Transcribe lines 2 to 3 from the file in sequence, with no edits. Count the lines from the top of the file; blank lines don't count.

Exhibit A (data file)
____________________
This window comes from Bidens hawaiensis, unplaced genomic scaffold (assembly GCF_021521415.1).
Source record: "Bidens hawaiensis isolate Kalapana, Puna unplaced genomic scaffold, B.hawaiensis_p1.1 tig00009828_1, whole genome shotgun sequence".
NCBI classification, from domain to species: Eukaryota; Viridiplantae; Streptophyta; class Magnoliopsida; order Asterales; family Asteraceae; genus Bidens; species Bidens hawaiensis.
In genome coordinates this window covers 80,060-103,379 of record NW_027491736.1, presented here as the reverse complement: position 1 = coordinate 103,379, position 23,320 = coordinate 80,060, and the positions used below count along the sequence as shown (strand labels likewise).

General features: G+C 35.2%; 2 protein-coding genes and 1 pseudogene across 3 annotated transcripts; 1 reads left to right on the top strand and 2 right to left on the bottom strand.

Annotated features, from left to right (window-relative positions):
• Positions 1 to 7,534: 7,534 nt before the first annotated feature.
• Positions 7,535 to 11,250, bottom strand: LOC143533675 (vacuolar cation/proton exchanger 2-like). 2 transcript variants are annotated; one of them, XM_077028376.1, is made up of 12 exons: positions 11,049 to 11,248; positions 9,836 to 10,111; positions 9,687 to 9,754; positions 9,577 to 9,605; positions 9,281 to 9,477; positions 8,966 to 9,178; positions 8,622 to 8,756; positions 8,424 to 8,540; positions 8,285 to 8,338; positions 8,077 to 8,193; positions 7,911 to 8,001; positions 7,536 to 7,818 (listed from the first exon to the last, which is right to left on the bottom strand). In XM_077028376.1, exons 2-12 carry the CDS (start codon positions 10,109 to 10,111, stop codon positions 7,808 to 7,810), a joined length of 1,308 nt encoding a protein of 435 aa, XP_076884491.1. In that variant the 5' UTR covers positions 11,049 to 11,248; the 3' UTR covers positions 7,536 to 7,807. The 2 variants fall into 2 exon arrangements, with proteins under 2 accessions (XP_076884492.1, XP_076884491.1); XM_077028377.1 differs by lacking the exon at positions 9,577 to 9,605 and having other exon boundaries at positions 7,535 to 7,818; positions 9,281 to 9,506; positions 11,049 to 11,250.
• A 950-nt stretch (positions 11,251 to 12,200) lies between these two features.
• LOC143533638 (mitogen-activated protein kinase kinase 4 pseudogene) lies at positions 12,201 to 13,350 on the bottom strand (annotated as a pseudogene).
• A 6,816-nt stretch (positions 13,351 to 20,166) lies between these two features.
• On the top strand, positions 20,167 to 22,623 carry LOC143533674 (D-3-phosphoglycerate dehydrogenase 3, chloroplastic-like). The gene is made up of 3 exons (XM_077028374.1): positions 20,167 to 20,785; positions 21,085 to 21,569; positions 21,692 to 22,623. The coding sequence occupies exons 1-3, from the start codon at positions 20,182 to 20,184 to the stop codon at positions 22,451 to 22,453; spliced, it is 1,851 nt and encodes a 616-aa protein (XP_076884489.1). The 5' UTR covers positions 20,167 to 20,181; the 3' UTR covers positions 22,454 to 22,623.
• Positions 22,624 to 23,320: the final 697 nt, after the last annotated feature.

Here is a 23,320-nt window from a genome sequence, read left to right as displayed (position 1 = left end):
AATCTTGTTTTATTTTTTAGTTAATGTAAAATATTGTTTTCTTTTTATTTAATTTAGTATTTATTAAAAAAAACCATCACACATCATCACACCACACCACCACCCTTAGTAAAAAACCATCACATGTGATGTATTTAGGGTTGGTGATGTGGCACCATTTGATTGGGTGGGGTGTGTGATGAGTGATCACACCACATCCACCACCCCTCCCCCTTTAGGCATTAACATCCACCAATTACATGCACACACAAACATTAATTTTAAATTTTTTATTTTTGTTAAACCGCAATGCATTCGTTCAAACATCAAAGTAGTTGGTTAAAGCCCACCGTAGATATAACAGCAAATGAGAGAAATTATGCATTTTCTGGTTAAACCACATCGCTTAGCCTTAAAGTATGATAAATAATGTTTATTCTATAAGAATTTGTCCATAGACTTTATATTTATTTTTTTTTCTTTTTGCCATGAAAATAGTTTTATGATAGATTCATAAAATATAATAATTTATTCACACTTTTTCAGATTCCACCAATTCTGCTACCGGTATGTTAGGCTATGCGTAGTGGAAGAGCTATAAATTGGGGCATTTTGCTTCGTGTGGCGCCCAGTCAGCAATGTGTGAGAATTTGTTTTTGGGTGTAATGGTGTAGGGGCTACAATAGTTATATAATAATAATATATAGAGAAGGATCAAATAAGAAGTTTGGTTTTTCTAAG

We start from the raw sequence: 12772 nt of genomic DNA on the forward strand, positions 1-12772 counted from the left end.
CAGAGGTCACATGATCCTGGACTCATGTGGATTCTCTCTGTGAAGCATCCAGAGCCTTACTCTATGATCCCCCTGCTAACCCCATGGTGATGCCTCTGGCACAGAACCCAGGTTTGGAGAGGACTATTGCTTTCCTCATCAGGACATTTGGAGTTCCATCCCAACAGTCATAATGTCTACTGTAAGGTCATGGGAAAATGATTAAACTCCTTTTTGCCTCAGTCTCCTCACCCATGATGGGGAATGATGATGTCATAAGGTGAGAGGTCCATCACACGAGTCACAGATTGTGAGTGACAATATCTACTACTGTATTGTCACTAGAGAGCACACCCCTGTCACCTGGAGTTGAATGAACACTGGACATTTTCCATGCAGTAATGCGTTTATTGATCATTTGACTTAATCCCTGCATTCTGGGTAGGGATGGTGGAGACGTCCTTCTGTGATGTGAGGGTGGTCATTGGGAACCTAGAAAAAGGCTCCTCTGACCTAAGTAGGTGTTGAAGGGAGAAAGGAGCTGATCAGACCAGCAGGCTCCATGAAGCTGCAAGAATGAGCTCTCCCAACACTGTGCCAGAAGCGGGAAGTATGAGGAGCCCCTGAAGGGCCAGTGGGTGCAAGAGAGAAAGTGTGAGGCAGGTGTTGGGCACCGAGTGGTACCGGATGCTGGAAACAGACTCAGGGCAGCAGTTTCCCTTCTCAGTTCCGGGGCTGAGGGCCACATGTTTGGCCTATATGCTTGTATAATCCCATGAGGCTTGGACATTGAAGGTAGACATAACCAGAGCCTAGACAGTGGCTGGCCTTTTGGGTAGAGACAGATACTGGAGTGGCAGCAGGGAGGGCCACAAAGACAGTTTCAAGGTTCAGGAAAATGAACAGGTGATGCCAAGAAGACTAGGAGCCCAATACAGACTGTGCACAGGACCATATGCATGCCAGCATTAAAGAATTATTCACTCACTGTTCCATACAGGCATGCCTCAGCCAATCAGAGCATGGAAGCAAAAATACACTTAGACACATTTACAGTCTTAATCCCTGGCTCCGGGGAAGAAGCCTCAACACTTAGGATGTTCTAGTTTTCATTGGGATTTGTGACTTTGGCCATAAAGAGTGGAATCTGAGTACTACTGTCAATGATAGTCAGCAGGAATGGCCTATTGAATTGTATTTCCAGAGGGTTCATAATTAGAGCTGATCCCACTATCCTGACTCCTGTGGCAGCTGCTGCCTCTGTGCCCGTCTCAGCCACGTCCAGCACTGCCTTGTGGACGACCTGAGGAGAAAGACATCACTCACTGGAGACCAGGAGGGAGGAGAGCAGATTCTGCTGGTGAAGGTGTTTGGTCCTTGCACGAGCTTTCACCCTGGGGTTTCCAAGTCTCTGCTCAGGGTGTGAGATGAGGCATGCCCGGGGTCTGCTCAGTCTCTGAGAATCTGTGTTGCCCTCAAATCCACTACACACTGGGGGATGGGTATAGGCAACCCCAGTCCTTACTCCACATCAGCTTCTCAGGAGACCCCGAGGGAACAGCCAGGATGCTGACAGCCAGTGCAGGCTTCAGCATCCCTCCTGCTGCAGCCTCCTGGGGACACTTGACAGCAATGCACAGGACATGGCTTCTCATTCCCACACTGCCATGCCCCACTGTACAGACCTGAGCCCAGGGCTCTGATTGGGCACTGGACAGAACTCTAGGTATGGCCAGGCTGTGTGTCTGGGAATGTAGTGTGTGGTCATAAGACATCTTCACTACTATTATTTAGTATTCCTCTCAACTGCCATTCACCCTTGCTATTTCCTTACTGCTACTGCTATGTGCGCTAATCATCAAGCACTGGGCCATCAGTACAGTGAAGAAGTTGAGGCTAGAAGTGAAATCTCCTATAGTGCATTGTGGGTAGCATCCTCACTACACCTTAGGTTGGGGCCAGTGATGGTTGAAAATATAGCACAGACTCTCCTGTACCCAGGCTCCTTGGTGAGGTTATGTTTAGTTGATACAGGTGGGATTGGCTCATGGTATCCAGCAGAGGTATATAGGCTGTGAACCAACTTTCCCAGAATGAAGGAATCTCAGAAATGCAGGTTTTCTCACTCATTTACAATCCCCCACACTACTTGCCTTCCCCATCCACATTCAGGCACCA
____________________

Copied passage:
Source record: "Bidens hawaiensis isolate Kalapana, Puna unplaced genomic scaffold, B.hawaiensis_p1.1 tig00009828_1, whole genome shotgun sequence".
NCBI classification, from domain to species: Eukaryota; Viridiplantae; Streptophyta; class Magnoliopsida; order Asterales; family Asteraceae; genus Bidens; species Bidens hawaiensis.